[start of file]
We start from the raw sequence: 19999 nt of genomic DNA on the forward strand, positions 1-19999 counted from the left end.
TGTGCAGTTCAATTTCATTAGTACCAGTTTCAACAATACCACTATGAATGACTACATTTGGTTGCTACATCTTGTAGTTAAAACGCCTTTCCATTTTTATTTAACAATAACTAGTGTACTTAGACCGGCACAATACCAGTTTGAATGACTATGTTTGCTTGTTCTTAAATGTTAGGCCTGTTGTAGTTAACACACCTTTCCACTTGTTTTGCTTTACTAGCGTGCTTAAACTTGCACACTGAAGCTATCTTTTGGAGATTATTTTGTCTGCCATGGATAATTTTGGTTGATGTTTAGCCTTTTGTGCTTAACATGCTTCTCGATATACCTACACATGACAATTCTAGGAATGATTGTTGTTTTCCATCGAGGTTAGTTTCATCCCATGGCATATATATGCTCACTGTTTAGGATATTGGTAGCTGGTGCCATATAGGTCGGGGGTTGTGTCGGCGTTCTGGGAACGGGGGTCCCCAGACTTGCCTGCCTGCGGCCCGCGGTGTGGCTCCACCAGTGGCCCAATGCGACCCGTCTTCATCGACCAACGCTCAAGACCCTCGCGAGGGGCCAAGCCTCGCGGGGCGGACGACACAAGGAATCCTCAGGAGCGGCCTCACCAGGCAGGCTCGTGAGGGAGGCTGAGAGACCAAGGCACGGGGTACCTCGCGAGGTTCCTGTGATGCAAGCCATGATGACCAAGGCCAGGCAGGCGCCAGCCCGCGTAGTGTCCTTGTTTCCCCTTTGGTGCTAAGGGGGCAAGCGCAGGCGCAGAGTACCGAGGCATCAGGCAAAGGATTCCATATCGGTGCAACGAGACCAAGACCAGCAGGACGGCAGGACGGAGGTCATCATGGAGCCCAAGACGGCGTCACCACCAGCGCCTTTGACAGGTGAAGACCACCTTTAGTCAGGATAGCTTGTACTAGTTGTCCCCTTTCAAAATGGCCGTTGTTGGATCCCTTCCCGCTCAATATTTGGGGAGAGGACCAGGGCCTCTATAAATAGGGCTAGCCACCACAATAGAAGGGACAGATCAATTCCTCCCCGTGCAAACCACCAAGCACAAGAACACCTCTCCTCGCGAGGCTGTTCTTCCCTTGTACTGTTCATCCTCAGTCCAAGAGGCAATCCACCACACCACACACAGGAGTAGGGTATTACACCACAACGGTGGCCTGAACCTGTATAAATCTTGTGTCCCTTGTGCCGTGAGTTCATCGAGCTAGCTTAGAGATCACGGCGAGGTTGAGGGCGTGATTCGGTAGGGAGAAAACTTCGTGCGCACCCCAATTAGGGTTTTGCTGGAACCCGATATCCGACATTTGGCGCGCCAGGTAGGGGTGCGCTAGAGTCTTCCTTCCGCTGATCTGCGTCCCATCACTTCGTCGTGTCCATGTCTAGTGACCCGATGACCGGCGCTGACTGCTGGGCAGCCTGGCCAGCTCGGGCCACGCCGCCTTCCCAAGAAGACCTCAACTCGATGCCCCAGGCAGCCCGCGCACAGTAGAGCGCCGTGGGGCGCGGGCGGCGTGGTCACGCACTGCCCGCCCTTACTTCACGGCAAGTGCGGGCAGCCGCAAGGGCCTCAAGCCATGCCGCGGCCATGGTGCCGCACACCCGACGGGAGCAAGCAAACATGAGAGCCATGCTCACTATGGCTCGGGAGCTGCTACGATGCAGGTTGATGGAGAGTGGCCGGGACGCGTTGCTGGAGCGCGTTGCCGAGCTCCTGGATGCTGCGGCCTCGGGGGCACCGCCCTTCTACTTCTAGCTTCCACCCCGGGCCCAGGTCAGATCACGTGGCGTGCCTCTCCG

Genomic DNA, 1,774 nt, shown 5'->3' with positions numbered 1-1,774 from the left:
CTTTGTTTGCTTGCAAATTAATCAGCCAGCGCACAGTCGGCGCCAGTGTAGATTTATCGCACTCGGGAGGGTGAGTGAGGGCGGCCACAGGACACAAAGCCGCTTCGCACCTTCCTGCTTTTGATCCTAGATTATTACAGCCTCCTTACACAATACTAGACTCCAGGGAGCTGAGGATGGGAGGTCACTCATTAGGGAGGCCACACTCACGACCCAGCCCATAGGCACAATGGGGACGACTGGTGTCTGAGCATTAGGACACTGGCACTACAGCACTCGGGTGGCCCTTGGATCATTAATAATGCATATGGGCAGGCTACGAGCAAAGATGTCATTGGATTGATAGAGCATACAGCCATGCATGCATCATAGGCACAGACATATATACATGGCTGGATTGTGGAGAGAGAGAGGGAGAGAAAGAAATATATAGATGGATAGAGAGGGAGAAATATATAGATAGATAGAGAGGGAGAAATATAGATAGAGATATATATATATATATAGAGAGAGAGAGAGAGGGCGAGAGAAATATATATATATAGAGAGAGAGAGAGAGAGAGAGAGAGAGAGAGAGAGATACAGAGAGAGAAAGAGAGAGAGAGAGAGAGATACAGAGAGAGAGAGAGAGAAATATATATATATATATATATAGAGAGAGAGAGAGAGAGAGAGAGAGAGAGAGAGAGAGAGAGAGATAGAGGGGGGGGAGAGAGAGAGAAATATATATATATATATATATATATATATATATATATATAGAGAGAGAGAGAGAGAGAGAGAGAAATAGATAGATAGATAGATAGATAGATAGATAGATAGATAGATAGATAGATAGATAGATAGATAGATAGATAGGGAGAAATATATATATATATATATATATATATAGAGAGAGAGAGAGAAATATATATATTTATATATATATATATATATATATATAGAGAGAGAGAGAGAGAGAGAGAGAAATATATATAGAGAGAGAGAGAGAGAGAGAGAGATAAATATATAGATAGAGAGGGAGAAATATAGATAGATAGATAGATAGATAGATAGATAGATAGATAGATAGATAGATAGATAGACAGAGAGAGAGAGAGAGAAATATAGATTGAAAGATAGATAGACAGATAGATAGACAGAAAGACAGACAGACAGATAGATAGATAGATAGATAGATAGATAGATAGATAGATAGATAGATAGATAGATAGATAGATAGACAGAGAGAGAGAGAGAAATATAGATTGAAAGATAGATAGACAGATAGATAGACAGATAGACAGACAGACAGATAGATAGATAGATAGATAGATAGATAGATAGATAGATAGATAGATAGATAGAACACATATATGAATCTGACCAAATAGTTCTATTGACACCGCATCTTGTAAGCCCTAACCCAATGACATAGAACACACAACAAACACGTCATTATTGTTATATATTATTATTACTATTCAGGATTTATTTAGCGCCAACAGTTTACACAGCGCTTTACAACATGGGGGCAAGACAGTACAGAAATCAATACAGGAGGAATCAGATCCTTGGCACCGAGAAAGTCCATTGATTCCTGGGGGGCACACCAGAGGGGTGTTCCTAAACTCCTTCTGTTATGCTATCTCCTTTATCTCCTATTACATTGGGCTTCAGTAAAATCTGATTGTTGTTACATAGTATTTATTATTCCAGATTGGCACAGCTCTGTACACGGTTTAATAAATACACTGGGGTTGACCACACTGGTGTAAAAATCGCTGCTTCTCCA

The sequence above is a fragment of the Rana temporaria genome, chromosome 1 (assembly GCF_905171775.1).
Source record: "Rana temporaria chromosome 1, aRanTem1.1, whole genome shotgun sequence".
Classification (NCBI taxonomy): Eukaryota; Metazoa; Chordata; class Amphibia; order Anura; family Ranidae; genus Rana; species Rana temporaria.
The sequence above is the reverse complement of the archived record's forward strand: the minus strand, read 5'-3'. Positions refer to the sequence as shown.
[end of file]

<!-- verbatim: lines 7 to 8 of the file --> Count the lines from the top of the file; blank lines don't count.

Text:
Classification (NCBI taxonomy): Eukaryota; Metazoa; Chordata; class Amphibia; order Anura; family Ranidae; genus Rana; species Rana temporaria.
The sequence above is the reverse complement of the archived record's forward strand: the minus strand, read 5'-3'. Positions refer to the sequence as shown.